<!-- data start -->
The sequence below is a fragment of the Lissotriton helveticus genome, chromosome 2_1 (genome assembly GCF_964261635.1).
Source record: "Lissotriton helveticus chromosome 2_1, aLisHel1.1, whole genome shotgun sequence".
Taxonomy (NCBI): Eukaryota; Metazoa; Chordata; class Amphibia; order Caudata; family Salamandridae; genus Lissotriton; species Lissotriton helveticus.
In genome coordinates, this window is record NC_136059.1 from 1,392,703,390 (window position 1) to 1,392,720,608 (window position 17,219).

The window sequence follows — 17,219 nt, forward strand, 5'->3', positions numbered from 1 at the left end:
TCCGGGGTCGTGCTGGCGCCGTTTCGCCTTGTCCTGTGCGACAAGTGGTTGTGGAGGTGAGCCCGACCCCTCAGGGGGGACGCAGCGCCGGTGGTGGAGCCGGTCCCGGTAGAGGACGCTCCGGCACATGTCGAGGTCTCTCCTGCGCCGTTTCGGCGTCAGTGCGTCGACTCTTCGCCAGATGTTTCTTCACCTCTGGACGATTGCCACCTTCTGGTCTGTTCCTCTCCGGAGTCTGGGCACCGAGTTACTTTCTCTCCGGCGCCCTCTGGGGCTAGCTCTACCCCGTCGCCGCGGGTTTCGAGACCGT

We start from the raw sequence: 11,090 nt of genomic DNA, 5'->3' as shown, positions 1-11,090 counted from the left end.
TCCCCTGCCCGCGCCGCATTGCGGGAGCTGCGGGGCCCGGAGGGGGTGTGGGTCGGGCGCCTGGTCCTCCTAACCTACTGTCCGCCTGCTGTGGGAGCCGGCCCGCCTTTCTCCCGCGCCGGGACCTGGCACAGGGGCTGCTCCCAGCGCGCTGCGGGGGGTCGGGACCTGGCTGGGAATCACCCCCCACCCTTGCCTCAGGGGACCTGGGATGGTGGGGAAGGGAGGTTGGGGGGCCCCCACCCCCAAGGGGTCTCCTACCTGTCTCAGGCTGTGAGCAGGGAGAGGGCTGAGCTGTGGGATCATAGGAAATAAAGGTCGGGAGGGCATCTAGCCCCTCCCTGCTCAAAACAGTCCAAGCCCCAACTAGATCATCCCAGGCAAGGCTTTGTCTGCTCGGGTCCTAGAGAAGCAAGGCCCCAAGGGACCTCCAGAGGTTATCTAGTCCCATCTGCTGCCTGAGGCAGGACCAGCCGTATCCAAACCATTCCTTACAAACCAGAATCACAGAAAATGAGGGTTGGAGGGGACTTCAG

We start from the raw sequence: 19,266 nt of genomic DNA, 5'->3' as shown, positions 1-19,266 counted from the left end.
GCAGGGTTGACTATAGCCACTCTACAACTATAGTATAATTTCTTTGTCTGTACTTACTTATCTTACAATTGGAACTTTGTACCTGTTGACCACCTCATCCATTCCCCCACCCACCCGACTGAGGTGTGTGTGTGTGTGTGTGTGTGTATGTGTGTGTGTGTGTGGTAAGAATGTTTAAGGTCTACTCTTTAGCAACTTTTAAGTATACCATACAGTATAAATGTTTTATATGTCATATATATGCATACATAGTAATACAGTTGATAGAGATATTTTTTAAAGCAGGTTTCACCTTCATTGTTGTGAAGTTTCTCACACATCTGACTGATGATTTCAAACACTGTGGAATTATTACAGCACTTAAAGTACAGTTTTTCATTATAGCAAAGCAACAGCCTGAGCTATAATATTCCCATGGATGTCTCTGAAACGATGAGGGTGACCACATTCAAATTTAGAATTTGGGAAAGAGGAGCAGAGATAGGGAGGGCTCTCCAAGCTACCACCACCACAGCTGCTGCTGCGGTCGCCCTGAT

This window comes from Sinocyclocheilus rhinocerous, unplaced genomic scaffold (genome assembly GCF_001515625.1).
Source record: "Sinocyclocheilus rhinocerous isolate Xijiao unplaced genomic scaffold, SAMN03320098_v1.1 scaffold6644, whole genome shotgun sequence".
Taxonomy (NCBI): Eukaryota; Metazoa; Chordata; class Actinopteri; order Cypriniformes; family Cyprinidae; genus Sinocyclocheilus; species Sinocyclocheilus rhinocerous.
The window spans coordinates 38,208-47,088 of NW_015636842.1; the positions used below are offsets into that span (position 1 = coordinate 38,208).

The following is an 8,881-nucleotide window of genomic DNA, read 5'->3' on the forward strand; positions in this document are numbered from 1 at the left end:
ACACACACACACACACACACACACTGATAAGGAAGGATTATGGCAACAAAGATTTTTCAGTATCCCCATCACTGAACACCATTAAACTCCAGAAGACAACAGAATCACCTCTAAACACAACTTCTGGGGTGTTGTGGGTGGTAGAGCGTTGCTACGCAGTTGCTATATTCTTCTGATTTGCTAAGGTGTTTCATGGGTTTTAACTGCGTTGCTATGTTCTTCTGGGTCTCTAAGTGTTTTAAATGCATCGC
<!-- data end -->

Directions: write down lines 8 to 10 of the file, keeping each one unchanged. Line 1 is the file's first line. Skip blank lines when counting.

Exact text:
TCCCCTGCCCGCGCCGCATTGCGGGAGCTGCGGGGCCCGGAGGGGGTGTGGGTCGGGCGCCTGGTCCTCCTAACCTACTGTCCGCCTGCTGTGGGAGCCGGCCCGCCTTTCTCCCGCGCCGGGACCTGGCACAGGGGCTGCTCCCAGCGCGCTGCGGGGGGTCGGGACCTGGCTGGGAATCACCCCCCACCCTTGCCTCAGGGGACCTGGGATGGTGGGGAAGGGAGGTTGGGGGGCCCCCACCCCCAAGGGGTCTCCTACCTGTCTCAGGCTGTGAGCAGGGAGAGGGCTGAGCTGTGGGATCATAGGAAATAAAGGTCGGGAGGGCATCTAGCCCCTCCCTGCTCAAAACAGTCCAAGCCCCAACTAGATCATCCCAGGCAAGGCTTTGTCTGCTCGGGTCCTAGAGAAGCAAGGCCCCAAGGGACCTCCAGAGGTTATCTAGTCCCATCTGCTGCCTGAGGCAGGACCAGCCGTATCCAAACCATTCCTTACAAACCAGAATCACAGAAAATGAGGGTTGGAGGGGACTTCAG

We start from the raw sequence: 19,266 nt of genomic DNA, 5'->3' as shown, positions 1-19,266 counted from the left end.
GCAGGGTTGACTATAGCCACTCTACAACTATAGTATAATTTCTTTGTCTGTACTTACTTATCTTACAATTGGAACTTTGTACCTGTTGACCACCTCATCCATTCCCCCACCCACCCGACTGAGGTGTGTGTGTGTGTGTGTGTGTGTATGTGTGTGTGTGTGTGGTAAGAATGTTTAAGGTCTACTCTTTAGCAACTTTTAAGTATACCATACAGTATAAATGTTTTATATGTCATATATATGCATACATAGTAATACAGTTGATAGAGATATTTTTTAAAGCAGGTTTCACCTTCATTGTTGTGAAGTTTCTCACACATCTGACTGATGATTTCAAACACTGTGGAATTATTACAGCACTTAAAGTACAGTTTTTCATTATAGCAAAGCAACAGCCTGAGCTATAATATTCCCATGGATGTCTCTGAAACGATGAGGGTGACCACATTCAAATTTAGAATTTGGGAAAGAGGAGCAGAGATAGGGAGGGCTCTCCAAGCTACCACCACCACAGCTGCTGCTGCGGTCGCCCTGAT